Besides, the implicature of using the binomial can also be questioned when compared with the choices made in BBCNews. Some readers might be inclined to accept the argument that the use of the two terms responds to the (self-imposed) rule whereby the writer / translator is not to make choices. After all, as Baker (2006: 123-129) clearly shows, a preference for a given name reflects the perspective or position from which the writer / translator is addressing the readers. For instance, Baker mentions the case of a Pilot Guide which opted for Derry rather than Londonderry when talking about Northern Ireland. This exemplifies the position of the writers as regards the Anglo-Irish conflict (Baker 2006: 125). The example is clear enough but it reflects two positions within the same language. However, Spanish speakers will be more adamant to accept this view when comparing the choices in the Spanish and English texts[29]. The Falkland / Malvinas binomial may have political ramifications, but each term is the established standard form within each culture in all other disciplines (geography, tourism, etc.). León, in fact, underlines the fact that the question has never arisen in his long professional life as a translator and interpreter[30].

However, the comparison with BBCNews indicates a biased approach to the same principle, depending on the intended readership, and in spite of the importance attached to the choice of names when reporting on areas with more than one name (Baker 2006: 127). This might be related to the different intended audiences in the two translated media.

Figure 4

El País and BBCMundo in the world

El País and BBCMundo in the world

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The texts examined in (Spanish and English versions) and (English and Spanish sites) show the different position of the two media with regards to the (language of the) Other. Firstly, the BBC strives to produce a specific news portal for Spanish speakers in a global market, but the site is geared towards Latin American countries, with a clear interest in promoting English and British culture. The site has sections on the tourist attractions of the British capital and provides, on a regular basis, information about British events. An important number of the texts are translated, following principles of impartiality that have been contested by a sector of the readership and even by some of their former journalists[31]. The lack of coherence in the application of these principles makes an impact on the translational process because each one is applied to very different degrees, depending on whether we are dealing with the presentation of a news event in English, on the one hand, and its adaptation, translation or transediting into Spanish, on the other. Thus, languages in contact can easily become languages in conflict, with one imposing political principles on the other. The recurrent use of the binomial Falkland / Malvinas might be aimed at avoiding face-threatening communicative acts, but this concern is applied bearing in mind the source readership or audience even when transediting a text into Spanish. Paradoxically enough, the principle is eliminated altogether when reporting in the source language for the source readership. Here, the face-threatening concern is applied once again to the source audience. The approach is openly ethnocentric, and the Spanish-speaking journalists / translators are clearly influenced by it. Thus, there is a clear asymmetry of these sites and their foreign-language versions as regards the language, the culture and the position of the other.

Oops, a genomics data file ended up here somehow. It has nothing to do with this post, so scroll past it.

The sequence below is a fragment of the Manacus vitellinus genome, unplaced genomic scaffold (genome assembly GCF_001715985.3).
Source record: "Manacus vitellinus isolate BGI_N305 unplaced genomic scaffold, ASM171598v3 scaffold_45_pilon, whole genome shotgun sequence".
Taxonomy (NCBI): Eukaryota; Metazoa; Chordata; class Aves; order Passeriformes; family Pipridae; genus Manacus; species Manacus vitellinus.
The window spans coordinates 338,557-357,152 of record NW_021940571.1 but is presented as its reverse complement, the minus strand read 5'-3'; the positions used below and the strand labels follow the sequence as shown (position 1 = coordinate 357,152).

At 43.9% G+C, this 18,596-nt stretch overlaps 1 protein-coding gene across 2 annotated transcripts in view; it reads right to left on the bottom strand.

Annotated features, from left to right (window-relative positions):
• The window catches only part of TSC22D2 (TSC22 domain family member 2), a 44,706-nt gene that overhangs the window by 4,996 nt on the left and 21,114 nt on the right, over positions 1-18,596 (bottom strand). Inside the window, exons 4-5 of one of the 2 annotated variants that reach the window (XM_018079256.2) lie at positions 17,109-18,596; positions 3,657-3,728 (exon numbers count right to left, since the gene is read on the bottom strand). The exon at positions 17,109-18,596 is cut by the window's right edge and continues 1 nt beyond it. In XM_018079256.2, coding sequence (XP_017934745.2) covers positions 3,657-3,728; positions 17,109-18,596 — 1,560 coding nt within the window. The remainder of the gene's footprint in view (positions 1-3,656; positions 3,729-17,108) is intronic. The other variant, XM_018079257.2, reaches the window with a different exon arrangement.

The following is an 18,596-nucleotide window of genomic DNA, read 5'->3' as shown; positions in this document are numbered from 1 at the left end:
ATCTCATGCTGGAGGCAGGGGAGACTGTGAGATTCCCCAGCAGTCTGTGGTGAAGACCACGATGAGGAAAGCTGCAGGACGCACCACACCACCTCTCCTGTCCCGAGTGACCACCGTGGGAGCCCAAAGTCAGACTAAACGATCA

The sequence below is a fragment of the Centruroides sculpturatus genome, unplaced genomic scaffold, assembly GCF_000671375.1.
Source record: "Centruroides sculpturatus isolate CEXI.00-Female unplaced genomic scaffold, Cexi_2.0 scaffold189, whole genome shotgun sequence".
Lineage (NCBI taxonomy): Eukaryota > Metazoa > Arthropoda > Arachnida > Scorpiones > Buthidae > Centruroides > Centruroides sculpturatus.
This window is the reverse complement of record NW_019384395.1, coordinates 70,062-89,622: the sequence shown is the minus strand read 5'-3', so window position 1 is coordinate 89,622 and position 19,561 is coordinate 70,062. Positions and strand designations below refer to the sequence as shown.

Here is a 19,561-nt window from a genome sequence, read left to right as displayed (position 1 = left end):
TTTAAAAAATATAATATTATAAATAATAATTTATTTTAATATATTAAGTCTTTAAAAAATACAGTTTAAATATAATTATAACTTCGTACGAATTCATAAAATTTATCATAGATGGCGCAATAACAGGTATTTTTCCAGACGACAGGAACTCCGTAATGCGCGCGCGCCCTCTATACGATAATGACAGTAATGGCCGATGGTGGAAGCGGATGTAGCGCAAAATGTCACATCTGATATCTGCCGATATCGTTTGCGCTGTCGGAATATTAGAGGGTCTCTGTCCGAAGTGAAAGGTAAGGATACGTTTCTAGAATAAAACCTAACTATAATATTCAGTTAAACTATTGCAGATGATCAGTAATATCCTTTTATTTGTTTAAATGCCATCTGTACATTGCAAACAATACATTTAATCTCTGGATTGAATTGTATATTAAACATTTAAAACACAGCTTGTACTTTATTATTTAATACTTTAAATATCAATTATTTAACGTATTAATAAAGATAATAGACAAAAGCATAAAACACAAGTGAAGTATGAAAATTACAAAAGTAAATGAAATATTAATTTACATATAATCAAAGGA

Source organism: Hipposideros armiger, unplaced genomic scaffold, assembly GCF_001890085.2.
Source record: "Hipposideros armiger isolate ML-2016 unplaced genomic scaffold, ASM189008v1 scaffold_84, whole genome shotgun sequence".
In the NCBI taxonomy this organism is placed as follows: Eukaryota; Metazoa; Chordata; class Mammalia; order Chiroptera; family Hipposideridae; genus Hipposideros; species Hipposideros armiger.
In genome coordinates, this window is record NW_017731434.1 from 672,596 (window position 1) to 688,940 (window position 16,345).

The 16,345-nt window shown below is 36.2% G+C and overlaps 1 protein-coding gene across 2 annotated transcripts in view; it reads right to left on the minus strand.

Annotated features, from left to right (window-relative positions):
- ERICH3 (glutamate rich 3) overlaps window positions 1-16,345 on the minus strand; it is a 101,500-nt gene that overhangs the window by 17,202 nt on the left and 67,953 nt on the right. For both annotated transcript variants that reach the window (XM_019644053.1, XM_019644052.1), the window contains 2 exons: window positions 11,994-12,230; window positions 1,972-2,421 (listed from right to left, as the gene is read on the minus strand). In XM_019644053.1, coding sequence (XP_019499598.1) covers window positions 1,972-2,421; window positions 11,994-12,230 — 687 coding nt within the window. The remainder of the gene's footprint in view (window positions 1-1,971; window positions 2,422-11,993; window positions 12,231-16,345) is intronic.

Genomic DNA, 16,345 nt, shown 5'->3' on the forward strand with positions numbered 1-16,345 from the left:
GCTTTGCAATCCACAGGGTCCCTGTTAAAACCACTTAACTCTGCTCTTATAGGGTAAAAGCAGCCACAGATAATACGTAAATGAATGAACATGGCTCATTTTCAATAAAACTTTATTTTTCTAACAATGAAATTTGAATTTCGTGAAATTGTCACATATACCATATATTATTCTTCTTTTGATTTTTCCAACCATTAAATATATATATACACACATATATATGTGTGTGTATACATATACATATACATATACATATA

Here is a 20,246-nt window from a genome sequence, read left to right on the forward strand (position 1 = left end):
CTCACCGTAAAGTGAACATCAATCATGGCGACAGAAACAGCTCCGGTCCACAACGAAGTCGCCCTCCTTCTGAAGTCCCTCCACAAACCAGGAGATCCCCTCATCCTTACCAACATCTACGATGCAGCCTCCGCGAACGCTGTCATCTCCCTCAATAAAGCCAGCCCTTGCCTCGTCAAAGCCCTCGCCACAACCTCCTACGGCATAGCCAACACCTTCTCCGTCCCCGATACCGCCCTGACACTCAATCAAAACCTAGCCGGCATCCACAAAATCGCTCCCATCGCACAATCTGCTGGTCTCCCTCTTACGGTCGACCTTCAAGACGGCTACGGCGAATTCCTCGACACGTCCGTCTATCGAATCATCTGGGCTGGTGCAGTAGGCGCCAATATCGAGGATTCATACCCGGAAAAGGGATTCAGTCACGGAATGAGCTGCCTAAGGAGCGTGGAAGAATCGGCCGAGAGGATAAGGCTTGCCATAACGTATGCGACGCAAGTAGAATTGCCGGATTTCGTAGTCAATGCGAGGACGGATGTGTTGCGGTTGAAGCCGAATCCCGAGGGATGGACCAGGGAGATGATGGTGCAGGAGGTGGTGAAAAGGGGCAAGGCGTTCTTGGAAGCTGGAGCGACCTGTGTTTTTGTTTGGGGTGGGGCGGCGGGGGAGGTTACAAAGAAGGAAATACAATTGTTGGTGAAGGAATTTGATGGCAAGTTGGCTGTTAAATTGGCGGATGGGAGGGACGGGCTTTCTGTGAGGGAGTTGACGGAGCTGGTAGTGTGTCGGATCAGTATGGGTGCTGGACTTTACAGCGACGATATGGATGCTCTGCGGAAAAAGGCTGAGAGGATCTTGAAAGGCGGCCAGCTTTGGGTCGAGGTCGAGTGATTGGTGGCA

As indicated, BBCMundo is aimed at a foreign readership and works partly as a translated service of BBCNews. This is, for the most part, covert translation with no indication of the origin of the reports posted. In this sense, we may be face to face with what House (2003: 43) has described as a new form of “overt translation that may soon replace covert translation.” In her view, in the old type of overt translation, the original text continued living, although in different manner, for the target audience. It was a dialogue between the two languages and cultures. However, “this new overt type […] no longer resembles a dialogue. We are dealing with a situation of conquest, where the textual traditions and the generic conventions of the receiving culture are conquered” (House 2003: 43). In fact, the texts examined unashamedly imitate not only the linguistic conventions of the source texts, but also accept the ideological impositions of the source culture, thinly disguised as principles of impartiality. In a world dominated by Anglophone news media, an Anglocentric perception of the world, or an Anglocentric perception of what is right and what is wrong, permeates through them.

Conversely, the English edition of El País does not hide its Spanish origin. The short editorial team is acknowledged to be formed by translators and journalists. Its purpose is, therefore, twofold. On the one hand, its foreign readership might find, in its pdf format, an open window to what the International Herald Tribune also ethnocentrically describes as local news, that is, events embedded within the source culture: political, economic, cultural, religious, social, etc, even if international news also feature in the eight pages of El País English Edition. But, on the other, it is also addressed at the source audience in order to provide them with a tool that may assist their English language learning process at an advanced level, often used in language schools and universities in Spain. As a new Trojan horse, El País English Edition is, in fact, contributing to the global expansion of English within its own expanding circle.